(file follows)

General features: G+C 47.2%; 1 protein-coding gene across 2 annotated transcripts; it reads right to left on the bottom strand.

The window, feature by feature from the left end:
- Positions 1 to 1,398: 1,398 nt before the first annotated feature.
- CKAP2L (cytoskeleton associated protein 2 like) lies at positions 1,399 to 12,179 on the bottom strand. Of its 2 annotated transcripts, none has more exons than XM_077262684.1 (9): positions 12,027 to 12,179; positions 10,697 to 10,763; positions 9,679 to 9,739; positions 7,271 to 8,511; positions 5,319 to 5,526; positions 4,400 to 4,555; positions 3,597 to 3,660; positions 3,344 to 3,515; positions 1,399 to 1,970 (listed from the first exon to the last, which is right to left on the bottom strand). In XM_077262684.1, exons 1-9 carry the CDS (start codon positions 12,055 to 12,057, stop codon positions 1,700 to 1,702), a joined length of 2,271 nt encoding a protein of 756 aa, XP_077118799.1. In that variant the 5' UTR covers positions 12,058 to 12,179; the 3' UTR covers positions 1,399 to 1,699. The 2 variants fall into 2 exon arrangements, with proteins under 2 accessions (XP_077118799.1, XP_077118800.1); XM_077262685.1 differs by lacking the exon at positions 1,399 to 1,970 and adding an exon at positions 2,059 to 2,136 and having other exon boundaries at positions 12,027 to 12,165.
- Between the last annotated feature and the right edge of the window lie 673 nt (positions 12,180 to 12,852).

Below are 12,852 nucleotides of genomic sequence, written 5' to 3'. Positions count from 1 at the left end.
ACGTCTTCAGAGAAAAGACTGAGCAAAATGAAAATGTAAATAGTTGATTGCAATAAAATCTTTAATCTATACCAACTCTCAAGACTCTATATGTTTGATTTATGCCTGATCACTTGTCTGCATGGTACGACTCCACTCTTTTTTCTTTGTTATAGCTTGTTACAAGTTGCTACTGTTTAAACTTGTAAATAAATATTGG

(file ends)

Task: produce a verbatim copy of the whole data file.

General features: G+C 47.2%; 1 protein-coding gene across 2 annotated transcripts; it reads right to left on the bottom strand.

The window, feature by feature from the left end:
- Positions 1 to 1,398: 1,398 nt before the first annotated feature.
- CKAP2L (cytoskeleton associated protein 2 like) lies at positions 1,399 to 12,179 on the bottom strand. Of its 2 annotated transcripts, none has more exons than XM_077262684.1 (9): positions 12,027 to 12,179; positions 10,697 to 10,763; positions 9,679 to 9,739; positions 7,271 to 8,511; positions 5,319 to 5,526; positions 4,400 to 4,555; positions 3,597 to 3,660; positions 3,344 to 3,515; positions 1,399 to 1,970 (listed from the first exon to the last, which is right to left on the bottom strand). In XM_077262684.1, exons 1-9 carry the CDS (start codon positions 12,055 to 12,057, stop codon positions 1,700 to 1,702), a joined length of 2,271 nt encoding a protein of 756 aa, XP_077118799.1. In that variant the 5' UTR covers positions 12,058 to 12,179; the 3' UTR covers positions 1,399 to 1,699. The 2 variants fall into 2 exon arrangements, with proteins under 2 accessions (XP_077118799.1, XP_077118800.1); XM_077262685.1 differs by lacking the exon at positions 1,399 to 1,970 and adding an exon at positions 2,059 to 2,136 and having other exon boundaries at positions 12,027 to 12,165.
- Between the last annotated feature and the right edge of the window lie 673 nt (positions 12,180 to 12,852).

Below are 12,852 nucleotides of genomic sequence, written 5' to 3'. Positions count from 1 at the left end.
ACGTCTTCAGAGAAAAGACTGAGCAAAATGAAAATGTAAATAGTTGATTGCAATAAAATCTTTAATCTATACCAACTCTCAAGACTCTATATGTTTGATTTATGCCTGATCACTTGTCTGCATGGTACGACTCCACTCTTTTTTCTTTGTTATAGCTTGTTACAAGTTGCTACTGTTTAAACTTGTAAATAAATATTGG